Iowa Workers Defy Attempt to Weaken Their Unions

Under a new anti-union law, public-sector unions must re-certify each time they’re scheduled to bargain new contracts, every two or three years. Right-wing backers of the law hoped it would weaken unions by forcing them to devote time and resources to the recertification process and lead workers to drop their membership. But the members of the state's 468 union locals voted overwhelmingly to stick with their union.
Bill Knight
November 14, 2017
AFSCME Council 61 President Danny Homan in February speaks out against a bill that resulted in changes to Iowa's collective bargaining laws.
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Teachers and Teamsters, prison guards and other government employees in Iowa last month voted overwhelmingly to stay with fellow workers in unions to make their voices heard, state officials announced Oct. 24, when statewide balloting showed that 97.3 percent of unionists re-certified their unions.
 
Lawmakers who passed an anti-union measure that went into effect in February apparently thought public workers would abandon collective bargaining.
 
They were wrong.
 
If legislators want to kill organized labor, they may have to outright outlaw unions.
 
“This sweeping victory confirms what we’ve known since the gutting of collective bargaining rights in February,” said Danny Homan, president of American Federation of State, County and Municipal Employees (AFSCME) Council 61, ” – that unionized employees, members and non-members, value their voice in the workplace.
 
“While this process was unnecessarily challenging and unfair at every turn, I am immensely proud of our members and leaders who stepped up to earn every last vote,” he added. “We worked hard to communicate the rigged system put in place to each and every eligible voter, and that work paid off. I congratulate the hard-working public employees who voted to recertify; this victory is all theirs.”
 
Democratic State Sen. Rob Hogg told the blog bleedingheartland.com, “Republicans set out to bust unions, but in the process they reinvigorated workplace democracy in all parts of Iowa.”
 
The state said 436 out of 468 union locals were re-certified; 32 were de-certified, meaning they’re no longer authorized to negotiate for their bargaining units.
 
This round of voting showed that 28,448 workers voted for continued representation by their unions, with 624 opposed and 137 ballots voided.
 
AFSCME and the Iowa State Education Association (ISEA) are the largest unions in Iowa’s public sector. AFSCME’s results had 41 of 42 locals re-certifying (with the “loss” to be appealed since it stemmed from one voided ballot in a unit with four members). ISEA won 216 of 220 units, helped by an internal organizing campaign and a video featuring president Tammy Wawro reminding teachers that collective bargaining ensured that workers “have a seat at the table.”
 
There was near-unanimous support in some votes. For example, 141 out of 144 members of the teachers union in the Keokuk (Iowa) school district backed their union. And Communications Workers Locals 7103 and 7173 voted 69-0 in one unit and 264-1 in the other).
 
Teamsters won 57 or 69 re-certification elections, with 1,828 out of 1,888 ballots cast.
 
Unions affected also included Laborers, Machinists, Operating Engineers, Painters and SEIU.
 
Earlier this year, 13 faculty and teacher bargaining units voted to maintain their union affiliation, and none voted to de-certify. More than 200 other ISEA bargaining units will vote next year.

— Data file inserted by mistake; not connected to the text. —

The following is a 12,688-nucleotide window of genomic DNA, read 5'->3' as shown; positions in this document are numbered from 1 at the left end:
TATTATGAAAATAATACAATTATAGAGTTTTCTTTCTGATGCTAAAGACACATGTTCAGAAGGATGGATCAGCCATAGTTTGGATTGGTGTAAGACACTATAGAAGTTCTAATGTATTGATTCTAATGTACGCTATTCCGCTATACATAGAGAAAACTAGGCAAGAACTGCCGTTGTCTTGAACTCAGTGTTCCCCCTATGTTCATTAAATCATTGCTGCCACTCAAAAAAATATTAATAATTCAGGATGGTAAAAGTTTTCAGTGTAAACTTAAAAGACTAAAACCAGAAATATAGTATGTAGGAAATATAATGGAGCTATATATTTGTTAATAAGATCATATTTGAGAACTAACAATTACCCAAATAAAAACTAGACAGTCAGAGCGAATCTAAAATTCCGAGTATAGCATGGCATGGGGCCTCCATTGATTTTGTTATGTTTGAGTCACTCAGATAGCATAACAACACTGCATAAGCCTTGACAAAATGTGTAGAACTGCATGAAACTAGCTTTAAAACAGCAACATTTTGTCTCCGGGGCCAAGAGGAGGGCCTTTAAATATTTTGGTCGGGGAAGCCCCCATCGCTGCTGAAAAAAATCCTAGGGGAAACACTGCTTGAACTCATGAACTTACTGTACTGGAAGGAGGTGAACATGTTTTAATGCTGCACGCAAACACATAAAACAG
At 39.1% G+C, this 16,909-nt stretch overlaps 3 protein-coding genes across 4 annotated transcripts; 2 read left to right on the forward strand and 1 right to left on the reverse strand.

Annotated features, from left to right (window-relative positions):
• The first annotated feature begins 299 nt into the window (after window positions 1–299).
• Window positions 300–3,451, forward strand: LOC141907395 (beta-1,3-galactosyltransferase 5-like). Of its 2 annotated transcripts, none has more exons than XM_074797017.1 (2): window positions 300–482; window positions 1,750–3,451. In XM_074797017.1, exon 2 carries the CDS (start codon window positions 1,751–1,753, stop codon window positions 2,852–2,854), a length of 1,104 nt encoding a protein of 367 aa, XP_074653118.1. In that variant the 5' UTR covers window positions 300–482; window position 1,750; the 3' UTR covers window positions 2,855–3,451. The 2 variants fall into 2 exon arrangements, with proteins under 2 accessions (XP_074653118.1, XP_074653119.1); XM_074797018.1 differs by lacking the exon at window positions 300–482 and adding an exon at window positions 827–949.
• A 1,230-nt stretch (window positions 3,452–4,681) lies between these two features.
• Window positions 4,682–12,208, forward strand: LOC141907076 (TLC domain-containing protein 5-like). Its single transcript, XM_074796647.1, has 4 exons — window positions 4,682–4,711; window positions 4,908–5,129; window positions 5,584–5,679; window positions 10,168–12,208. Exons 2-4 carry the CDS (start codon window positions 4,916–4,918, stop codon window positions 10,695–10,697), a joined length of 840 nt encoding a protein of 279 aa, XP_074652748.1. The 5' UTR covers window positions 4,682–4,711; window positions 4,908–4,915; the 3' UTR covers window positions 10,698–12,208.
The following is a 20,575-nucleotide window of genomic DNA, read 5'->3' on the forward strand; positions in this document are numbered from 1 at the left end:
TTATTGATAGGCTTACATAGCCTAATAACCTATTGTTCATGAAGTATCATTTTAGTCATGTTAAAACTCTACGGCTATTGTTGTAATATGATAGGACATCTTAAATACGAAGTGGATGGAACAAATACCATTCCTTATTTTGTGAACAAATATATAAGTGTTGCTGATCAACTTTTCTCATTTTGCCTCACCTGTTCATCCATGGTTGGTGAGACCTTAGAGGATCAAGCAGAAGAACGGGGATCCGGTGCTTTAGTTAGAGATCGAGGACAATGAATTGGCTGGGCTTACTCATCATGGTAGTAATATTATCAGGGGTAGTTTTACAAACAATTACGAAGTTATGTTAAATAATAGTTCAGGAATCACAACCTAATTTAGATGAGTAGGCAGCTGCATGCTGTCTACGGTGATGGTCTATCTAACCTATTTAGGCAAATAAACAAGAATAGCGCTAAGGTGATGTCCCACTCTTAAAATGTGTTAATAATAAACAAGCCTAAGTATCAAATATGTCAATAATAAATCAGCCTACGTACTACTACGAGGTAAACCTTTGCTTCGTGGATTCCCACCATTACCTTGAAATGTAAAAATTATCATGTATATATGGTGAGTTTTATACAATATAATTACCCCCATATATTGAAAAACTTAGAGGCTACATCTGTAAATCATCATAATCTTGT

“Public employees resisted the GOP’s efforts to extinguish them,” said Pat Rynard in iowasstartingline.com. “Public union members just showed they could overcome the most arduous of obstacles.”
 
The obstacles were established in a collective-bargaining law with new limits on workers and the union structure they voted for, passed by Iowa’s Republican-controlled legislature and signed by then-Gov. Terry Branstad (R). Based on the measure Gov. Scott Walker jammed through Wisconsin’s legislature, the anti-union law took effect in February.
 
Under the law, public-sector unions must recertify each time they’re scheduled to bargain new contracts, every two or three years. The law also says re-certification requires support from 50 percent plus 1 vote from members of the bargaining unit — not of ballots cast. So a non-vote becomes a “no” vote. Units failing that benchmark are dissolved and can’t have a union authorization election for two years.
 
Lawmakers claimed that the law would hold unions accountable to workers they’d been elected to represent, but the goal obviously was to weaken workers’ collective influence in politics and business.
 
The law also restricts subjects that can be bargained (seemingly contradicting the National Labor Relations Act’s definition of mandatory and permissible bargaining subjects). Unions can no longer negotiate health insurance, layoffs and transfers, seniority or vacations.
 
The voting process was difficult. Problems were reported with online and telephone voting, plus some ballots were mailed to teachers in plain white envelopes, so some may have been unintentionally discarded.
 
“There’s not one Republican in this state that could win an election under the rules they gave us,” Homan said. “And we won 41 of 42 because we went out and worked our tails off.”
 
International Brotherhood of Teamsters president James Hoffa commented, “Given the roadblocks constructed by anti-union elected officials in the state, the results are overwhelmingly positive. Teamster members and staff who worked for months to build solidarity and momentum across the board should be proud of their efforts.”
November 14, 2017